- Another statement I find incredibly ironic are statements by the Directors of NIH, Dr. Francis Collins, about the budget stressor put on scientific opportunities, the throwing away of “innovative, talented research proposals” and the “serious risk of losing the most important resource we have, which is this brain trust, the talent and creative energies of this generation of scientists.” I would counter that NIH might consider the incredible opportunities that are being missed in developing cures for childhood cancer because of the lack of investment in research. Many innovative childhood cancer projects are being thrown away because there is no money to fund childhood cancer research. Finally, we have no idea about the brain trust of the 2,700 children that lose their lives each and every year, year in and year out, decade after decade because we are again doing no research or very little on those deadly pediatric cancers that are killing our kids everyday. They too are an important resource.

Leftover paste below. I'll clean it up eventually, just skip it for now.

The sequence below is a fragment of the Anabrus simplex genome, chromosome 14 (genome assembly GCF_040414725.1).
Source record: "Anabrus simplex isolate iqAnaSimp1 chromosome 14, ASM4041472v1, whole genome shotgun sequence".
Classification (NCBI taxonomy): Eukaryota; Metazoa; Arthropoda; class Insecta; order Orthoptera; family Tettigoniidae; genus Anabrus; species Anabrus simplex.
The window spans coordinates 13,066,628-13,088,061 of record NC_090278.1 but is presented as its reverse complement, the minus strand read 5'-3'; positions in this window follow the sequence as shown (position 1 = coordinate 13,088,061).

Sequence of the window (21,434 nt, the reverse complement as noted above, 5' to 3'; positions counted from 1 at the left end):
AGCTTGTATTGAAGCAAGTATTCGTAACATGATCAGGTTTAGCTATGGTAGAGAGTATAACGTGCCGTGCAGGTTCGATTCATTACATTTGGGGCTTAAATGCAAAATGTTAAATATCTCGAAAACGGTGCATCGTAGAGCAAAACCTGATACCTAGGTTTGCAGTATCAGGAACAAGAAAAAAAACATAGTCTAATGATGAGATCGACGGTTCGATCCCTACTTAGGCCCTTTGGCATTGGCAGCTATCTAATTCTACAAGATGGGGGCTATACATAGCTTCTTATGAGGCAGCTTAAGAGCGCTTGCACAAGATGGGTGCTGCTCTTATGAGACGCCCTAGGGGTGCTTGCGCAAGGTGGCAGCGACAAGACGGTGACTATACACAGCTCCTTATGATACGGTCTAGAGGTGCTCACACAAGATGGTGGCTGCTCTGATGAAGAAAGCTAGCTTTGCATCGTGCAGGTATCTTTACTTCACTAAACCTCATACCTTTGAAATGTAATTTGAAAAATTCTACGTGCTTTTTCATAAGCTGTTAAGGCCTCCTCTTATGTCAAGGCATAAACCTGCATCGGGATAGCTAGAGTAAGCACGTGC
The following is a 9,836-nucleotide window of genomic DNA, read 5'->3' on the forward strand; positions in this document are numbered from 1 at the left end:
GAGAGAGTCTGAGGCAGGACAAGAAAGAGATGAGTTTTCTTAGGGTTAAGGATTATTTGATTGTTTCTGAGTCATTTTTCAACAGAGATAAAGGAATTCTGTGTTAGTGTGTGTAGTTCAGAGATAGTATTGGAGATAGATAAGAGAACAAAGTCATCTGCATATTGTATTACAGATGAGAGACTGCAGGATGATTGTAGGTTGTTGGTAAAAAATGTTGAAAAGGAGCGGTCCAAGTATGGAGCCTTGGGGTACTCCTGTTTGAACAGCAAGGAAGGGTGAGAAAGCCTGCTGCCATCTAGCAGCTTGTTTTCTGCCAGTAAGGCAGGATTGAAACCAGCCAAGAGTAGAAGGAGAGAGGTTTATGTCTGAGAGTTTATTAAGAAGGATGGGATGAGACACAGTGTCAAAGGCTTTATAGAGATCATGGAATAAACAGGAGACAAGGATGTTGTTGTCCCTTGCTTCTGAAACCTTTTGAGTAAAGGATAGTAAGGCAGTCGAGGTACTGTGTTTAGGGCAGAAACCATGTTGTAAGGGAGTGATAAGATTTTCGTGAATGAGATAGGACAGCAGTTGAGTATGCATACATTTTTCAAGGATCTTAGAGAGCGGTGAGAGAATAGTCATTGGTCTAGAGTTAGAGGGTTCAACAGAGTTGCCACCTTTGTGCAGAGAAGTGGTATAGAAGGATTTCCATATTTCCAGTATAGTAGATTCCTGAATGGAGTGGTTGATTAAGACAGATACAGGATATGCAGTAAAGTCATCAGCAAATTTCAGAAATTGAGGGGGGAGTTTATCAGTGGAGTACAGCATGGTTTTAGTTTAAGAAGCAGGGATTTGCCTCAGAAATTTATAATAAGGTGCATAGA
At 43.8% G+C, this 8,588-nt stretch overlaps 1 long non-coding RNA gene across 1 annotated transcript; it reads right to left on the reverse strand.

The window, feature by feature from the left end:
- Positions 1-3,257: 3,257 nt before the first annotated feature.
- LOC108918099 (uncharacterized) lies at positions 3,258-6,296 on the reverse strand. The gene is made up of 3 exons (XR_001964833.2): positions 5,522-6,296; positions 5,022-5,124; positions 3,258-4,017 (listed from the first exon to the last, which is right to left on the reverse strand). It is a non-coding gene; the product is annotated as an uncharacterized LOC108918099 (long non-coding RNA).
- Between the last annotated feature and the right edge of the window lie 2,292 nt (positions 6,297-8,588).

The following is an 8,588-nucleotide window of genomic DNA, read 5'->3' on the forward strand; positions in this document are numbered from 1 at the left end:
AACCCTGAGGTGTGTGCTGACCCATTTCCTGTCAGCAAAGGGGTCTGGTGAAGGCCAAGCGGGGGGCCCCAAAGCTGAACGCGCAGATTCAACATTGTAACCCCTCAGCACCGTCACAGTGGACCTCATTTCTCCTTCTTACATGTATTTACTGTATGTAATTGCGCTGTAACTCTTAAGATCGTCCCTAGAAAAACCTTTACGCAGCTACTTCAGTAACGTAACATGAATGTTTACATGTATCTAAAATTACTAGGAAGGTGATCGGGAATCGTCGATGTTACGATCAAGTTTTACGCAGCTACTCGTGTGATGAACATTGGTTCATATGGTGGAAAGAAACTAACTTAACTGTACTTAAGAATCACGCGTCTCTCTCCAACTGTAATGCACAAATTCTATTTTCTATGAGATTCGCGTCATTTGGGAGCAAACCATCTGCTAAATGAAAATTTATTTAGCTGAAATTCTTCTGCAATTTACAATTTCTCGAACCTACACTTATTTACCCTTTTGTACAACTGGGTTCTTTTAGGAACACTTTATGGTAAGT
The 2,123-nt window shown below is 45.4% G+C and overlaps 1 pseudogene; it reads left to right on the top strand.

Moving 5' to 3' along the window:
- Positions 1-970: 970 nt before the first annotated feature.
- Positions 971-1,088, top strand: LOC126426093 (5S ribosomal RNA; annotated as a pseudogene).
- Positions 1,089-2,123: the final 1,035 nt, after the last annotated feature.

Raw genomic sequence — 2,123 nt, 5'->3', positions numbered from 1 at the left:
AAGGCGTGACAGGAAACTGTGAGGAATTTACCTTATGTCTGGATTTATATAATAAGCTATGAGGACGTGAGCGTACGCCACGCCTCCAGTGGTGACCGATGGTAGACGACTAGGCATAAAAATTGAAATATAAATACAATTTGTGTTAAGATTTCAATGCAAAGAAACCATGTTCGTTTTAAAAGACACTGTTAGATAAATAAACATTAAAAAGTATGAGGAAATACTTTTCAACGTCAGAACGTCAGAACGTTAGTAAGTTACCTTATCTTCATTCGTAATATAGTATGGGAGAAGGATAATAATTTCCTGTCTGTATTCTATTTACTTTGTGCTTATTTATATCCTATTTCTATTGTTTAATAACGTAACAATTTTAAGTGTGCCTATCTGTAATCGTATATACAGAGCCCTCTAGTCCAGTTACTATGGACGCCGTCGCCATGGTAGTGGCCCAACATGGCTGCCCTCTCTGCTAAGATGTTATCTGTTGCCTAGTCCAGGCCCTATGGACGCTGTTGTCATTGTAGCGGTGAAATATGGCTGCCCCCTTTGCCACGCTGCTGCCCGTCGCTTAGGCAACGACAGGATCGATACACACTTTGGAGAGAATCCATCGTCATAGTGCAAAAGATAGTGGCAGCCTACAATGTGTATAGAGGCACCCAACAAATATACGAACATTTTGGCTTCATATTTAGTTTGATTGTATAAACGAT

- NIH mention of Childhood Cancer is what’s rare – Childhood cancer research is not a line item in the NIH/NCI budget and is rarely mentioned, if at all. NCI indicates that in 2013, $185 million was for childhood cancer, this amount is not actually for childhood cancer research grants but calculated by percentages from grant projects that estimate their work might benefit childhood cancer.